Snow Days while on Remote Learning

Thomas Tait '22, Editor-in-Chief

Snow days in a time of COVID-19, at least in Washington Township, are non-existent. Snow days (in practice) are called whenever snow inhibits people from getting to school. In the age of remote learning, there’s no need to cancel school for snow because staff and students are already working from home.

But there’s a huge part to snow days for students and their families. For them, it’s not about just “getting to school,” it’s about the memories that are made when they occur. Seeing your school district name scroll across the bottom of the T.V. screen and being able to get back into bed and catch up on some much-needed sleep is one of the greatest feelings for students across America.

The snowstorm on December 16th dumped snow over much of our region, with Washington Township getting a little over two inches, according to the National Weather Service. But yet, the school day was unaffected; no early release, no snow day, nothing. Complete business as usual. Additionally, the ice caused by the overnight rain could have canceled school on December 17th, though that isn’t as certain.

The real point of a snow day isn’t to bring happiness to students; it’s to keep students and staff safe by keeping them off of the icy, snow covered roads. But snow days have evolved into something greater than that. They have become a memorable part of the winter season.

The last time I saw a “good amount” of snow was in 2010, when I lived in North Carolina. I don’t remember many other specifics from that time, but I remember vividly the snow day that I had. Running outside of my house, jumping at the opportunity to experience what I had seen in holiday movies my entire life.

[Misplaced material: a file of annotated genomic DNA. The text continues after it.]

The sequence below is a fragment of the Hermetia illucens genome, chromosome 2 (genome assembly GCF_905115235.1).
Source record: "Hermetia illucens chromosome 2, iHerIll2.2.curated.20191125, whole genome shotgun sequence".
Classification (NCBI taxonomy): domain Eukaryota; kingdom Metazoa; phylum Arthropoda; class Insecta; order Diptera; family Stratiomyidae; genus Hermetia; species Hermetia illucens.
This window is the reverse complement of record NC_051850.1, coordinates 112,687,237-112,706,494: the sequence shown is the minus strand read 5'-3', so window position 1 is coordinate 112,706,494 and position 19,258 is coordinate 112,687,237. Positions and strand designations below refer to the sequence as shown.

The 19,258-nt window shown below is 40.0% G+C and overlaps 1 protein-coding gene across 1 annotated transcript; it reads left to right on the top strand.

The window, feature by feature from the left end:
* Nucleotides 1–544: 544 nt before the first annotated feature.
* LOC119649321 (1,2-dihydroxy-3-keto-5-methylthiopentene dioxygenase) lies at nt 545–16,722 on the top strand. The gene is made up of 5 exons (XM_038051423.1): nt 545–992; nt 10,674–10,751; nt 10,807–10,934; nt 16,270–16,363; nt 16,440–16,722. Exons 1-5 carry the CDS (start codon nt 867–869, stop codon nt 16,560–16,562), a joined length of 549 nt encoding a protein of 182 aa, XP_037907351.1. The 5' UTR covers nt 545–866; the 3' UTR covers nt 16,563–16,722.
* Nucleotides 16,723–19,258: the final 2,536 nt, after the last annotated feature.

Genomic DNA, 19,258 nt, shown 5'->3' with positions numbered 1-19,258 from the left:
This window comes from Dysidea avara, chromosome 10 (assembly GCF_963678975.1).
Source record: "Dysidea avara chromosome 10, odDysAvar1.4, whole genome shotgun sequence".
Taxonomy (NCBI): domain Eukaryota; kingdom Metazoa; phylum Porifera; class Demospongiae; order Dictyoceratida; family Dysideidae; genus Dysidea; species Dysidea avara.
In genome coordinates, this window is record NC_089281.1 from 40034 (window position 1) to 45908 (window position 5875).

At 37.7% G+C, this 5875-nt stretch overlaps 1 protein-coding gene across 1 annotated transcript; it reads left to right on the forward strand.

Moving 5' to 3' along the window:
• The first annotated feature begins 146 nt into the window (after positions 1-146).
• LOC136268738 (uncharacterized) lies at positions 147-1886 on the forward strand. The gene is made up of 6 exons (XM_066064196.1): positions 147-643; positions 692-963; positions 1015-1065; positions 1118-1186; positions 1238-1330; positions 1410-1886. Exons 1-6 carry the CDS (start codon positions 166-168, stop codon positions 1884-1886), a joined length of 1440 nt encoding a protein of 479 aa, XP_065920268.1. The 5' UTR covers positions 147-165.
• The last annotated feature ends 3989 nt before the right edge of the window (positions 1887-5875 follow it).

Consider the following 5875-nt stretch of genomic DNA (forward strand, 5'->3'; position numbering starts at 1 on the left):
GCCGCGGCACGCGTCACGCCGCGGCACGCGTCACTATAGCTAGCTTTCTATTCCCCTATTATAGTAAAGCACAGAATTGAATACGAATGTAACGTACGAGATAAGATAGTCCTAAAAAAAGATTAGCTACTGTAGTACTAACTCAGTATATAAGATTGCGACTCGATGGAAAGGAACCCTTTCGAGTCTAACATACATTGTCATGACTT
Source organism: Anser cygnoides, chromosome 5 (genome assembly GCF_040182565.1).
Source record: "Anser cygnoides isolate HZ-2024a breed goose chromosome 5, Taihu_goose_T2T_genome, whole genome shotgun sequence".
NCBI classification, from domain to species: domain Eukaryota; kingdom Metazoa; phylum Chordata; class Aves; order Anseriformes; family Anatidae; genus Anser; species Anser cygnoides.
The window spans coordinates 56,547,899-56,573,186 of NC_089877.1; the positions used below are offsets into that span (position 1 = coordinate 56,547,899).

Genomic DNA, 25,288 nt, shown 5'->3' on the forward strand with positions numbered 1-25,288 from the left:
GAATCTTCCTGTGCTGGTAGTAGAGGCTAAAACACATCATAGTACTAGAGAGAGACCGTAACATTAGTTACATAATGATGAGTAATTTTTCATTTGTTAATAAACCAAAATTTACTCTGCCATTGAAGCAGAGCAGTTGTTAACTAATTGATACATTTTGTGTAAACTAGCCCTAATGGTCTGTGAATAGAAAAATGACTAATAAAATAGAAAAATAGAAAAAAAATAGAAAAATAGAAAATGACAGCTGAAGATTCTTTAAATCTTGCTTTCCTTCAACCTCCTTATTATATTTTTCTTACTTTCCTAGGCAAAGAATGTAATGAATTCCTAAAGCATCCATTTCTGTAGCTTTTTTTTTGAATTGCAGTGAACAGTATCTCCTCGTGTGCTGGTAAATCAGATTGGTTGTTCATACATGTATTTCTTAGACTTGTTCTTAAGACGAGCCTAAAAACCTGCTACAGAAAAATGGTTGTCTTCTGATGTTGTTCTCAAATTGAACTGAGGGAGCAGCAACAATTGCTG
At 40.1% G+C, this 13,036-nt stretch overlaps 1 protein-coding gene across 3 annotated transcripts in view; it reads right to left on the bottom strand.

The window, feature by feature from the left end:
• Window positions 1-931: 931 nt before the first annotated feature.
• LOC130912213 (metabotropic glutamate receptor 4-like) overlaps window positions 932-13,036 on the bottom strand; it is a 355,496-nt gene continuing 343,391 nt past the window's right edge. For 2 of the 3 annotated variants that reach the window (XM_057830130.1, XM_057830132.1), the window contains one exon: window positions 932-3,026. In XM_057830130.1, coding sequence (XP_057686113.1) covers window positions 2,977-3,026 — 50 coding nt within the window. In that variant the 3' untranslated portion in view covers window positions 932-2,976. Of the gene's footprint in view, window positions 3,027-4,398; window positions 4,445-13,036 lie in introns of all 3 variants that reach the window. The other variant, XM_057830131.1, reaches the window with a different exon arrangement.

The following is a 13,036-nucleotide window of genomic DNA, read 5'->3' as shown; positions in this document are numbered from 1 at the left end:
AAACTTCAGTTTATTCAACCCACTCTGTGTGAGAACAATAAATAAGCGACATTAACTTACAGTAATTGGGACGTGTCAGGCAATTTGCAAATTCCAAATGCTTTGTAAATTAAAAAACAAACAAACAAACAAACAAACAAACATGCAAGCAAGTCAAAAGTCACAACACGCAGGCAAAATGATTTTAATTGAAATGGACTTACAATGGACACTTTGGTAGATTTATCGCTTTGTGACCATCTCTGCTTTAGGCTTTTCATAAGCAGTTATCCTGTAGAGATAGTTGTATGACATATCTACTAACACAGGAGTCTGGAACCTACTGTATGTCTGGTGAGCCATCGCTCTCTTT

Many of the younger students in our district won’t remember much else from this time besides the pain that this pandemic has caused, but wouldn’t throwing in a snow day (even if it doesn’t have a general purpose) give those children something positive to remember from this year?

COVID-19 has already taken away so much at the high school and middle school level as well: sports, in-person school, clubs, fieldtrips, dances, parties, and so much more. Why should it take away another iconic part of the school experience? We can all remember having a snowball fight with our siblings or building a snowman with the neighbors. We can all remember our parents telling us that we have a snow day, that there’s no need to get out of bed just quite yet. We can all remember looking outside expecting to see green grass and maybe some frost on the roof tops, but instead seeing snow covering our neighborhoods, a perfect winter wonderland. And in the age of COVID-19, in a year that has brought with it so much pain, why should we take away one small thing, a snow day, that brings so much joy to students everywhere?

At the end of the day, there’s little practical point to having a snow day when you’re in remote learning. But don’t snow days provide so much more than that? They provide positive, joyous memories to students and their families – and the value of that can’t be understated.